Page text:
IMF-WB Annual Meetings: High expectations, poor outcomes
Eurodad’s Director Jean Saldanha reflects on the “business as usual” approach of the past week, the lack of urgency around Special Drawing Rights, and the total failure by G20 finance ministers to address deepening debt levels in the global south.
This week, the World Bank and IMF had the opportunity to take important steps to support countries in the global south as they deal with multiple crises. They could also have responded to the Doing Business Report scandal by undertaking immediate and structural reform. Unfortunately, the lack of action has been utterly unsatisfactory. What is worse, calls for countries to ‘calibrate their fiscal space’ and for ‘people-oriented fiscal consolidation’ threaten to unleash further austerity.
Eurodad’s Director Jean Saldanha reflects on the “business as usual” approach of the past week; the lack of urgency around Special Drawing Rights; and the total failure by G20 finance ministers to address deepening debt levels in the global south:
“The DBR scandal threw up important issues that should have been addressed this week. Instead they were reduced to a battle between two camps: those defending IMF Managing Director Kristalina Georgieva and those that wanted her to go. The role of World Bank’s current leadership went unaddressed, highlighting even further a serious problem of internal and external accountability.
“Equally concerning was the Bank’s ongoing assertion that it will continue with the ideological approach which was at the heart of the Doing Business Report problem: promoting private investment by forcing countries into a race to the bottom on issues like deregulation and taxation. This tells us that nothing has been learned from the scandal and things risk going back to business as usual. Instead the World Bank Group’s Green, Resilient and Inclusive Recovery initiative again demonstrates its intent to promote "private sector solutions”, through policy advice and conditionality. For Eurodad and our partner organisations - 130 of whom signed a statement at the beginning of this week calling for root and branch reform - this is totally unacceptable.
“On Special Drawing Rights, we welcome the fact that rich countries are exploring ways to channel their unused SDRs to countries that need them the most. However, we are not seeing the adequate level of urgency, creativity and ambition in this conversation. Country-specific commitments on rechanneling are still few and vague and some donors are signaling that they may count the SDRs they re-allocate as part of their Official Development Assistance and Climate finance commitments. This would not be acceptable.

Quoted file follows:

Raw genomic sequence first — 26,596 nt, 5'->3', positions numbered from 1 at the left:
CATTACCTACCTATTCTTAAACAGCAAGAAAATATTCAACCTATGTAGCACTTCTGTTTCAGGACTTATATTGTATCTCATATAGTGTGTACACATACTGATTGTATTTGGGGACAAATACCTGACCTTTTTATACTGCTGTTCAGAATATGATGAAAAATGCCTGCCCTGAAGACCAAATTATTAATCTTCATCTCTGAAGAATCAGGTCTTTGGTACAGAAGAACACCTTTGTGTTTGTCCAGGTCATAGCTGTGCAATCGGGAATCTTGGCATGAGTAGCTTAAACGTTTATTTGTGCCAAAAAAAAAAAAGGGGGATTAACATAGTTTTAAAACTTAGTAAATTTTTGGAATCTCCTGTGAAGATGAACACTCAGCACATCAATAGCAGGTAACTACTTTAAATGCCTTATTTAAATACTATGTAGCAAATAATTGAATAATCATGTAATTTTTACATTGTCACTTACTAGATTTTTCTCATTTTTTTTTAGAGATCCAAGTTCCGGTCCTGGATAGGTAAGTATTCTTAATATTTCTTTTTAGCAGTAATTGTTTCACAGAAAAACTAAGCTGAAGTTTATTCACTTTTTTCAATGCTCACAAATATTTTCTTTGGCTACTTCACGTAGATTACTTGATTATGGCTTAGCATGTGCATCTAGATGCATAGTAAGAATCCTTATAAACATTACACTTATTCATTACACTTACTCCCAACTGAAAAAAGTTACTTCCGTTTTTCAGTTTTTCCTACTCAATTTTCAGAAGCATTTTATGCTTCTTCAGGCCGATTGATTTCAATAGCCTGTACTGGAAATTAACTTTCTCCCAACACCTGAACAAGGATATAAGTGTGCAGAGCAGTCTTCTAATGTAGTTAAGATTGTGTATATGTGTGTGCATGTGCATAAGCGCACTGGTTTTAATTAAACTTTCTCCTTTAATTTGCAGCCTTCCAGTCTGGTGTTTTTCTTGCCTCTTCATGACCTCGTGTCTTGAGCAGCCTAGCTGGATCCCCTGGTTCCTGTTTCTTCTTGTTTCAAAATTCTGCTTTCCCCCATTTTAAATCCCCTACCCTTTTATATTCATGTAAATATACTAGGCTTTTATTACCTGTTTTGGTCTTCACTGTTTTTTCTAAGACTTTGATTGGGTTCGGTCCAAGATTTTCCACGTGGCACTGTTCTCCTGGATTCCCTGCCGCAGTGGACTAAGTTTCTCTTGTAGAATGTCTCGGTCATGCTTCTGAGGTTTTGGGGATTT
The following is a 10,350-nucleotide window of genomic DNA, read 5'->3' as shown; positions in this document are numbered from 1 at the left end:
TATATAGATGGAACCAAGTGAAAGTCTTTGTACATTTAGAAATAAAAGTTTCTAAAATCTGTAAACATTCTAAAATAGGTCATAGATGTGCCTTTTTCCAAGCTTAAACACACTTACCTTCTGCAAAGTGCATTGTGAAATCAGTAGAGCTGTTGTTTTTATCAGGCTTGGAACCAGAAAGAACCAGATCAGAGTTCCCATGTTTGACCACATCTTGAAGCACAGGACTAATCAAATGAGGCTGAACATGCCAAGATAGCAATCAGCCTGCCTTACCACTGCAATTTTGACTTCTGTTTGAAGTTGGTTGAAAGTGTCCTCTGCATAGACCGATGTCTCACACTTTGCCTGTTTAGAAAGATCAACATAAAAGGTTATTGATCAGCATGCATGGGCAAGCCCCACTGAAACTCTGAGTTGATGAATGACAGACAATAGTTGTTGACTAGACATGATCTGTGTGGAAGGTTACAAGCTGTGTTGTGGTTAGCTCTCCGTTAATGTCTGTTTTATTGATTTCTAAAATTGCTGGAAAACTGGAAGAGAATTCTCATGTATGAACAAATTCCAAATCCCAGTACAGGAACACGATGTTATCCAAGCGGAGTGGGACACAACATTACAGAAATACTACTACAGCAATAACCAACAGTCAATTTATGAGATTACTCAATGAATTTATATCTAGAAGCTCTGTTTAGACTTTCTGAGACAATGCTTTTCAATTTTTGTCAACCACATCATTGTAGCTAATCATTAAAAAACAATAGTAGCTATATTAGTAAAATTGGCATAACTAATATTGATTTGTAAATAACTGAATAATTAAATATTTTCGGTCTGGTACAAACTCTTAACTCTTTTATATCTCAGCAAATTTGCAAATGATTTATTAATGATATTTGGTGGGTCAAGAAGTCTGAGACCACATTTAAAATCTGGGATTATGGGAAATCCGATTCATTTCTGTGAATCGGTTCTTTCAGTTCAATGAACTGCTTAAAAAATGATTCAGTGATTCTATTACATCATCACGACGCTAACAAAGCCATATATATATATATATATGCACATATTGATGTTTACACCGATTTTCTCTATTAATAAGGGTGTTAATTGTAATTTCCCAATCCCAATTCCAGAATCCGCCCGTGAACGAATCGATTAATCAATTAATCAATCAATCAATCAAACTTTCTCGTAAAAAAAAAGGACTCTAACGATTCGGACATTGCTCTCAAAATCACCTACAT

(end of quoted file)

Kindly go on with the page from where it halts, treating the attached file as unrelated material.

“The use of the Poverty Reduction and Growth Trust (PRGT) as preferred modality of channeling means that SDRs will ultimately create more debt, often accompanied by austerity conditionality, while at the same time being inaccessible to middle-income countries in need.
The agreement to create a new Resilience and Sustainability Trust could support climate action and pandemic response by providing concessional finance. Or it could turn into yet another instrument to constrain the policy space of developing countries and lock them into multiple conditionalities. To avoid this, the IMF should open its design to direct consultation with countries in the global south and civil society and be guided by the six principles on SDR channeling laid out by 280 CSOs last week.
“The ongoing negotiations to replenish the International Development Association (IDA), the World Bank’s lending arm to the poorest countries, is also an opportunity to break with the past and play a truly progressive and transformative role in helping low-income countries rebuild their economies in the context of the Covid-19 recovery and the climate transition. To do so it must provide much needed concessional resources, and focus on investing in public services, away from the fixation on mobilising private sector investments.
“The way the current debt crisis was addressed by the G20 Finance Ministers’ and the IMFC’s communiques was nothing less than shameful. As the IMF MD warned of a two-speed recovery, and even the World Bank was warning that unsustainable debt burdens were undermining chances of recovery, the G20 and IMF Board appear to be washing their hands of any responsibility. The fact is that the G20 debt servicing suspension initiative (DSSI) has suspended less than a quarter of debt payments. Its common framework has not restructured any debt yet. It was clear from the start that the difficulties to bring private creditors into the initiative and the unwillingness to provide multilateral debt relief would water down the new framework and make it meaningless. Maintaining an almost blind faith that the Common Framework will be enough to tackle debt distress in an increasing number of countries in the global south is irresponsible to say the least.
“Debt payments will resume in January for the 46 countries that have taken part in the DSSI, and from 2023 onwards the suspended payments will add up to existing and new debts - a ticking bomb has been created. The absolute lack of action by the G20 and IMF to tackle the debt crisis, marks a stark contrast to the proposals made by leaders of the global south at the recent United Nations General Assembly. This included calls for immediate debt cancellation, improved mechanisms for debt restructuring as well as the creation of a debt workout mechanism. Only when debtors are given a seat at the table will we be able to overcome this crisis.”
Media contact: Julia Ravenscroft, Communications Manager, Eurodad: [email protected]/ +44 7858 184 695.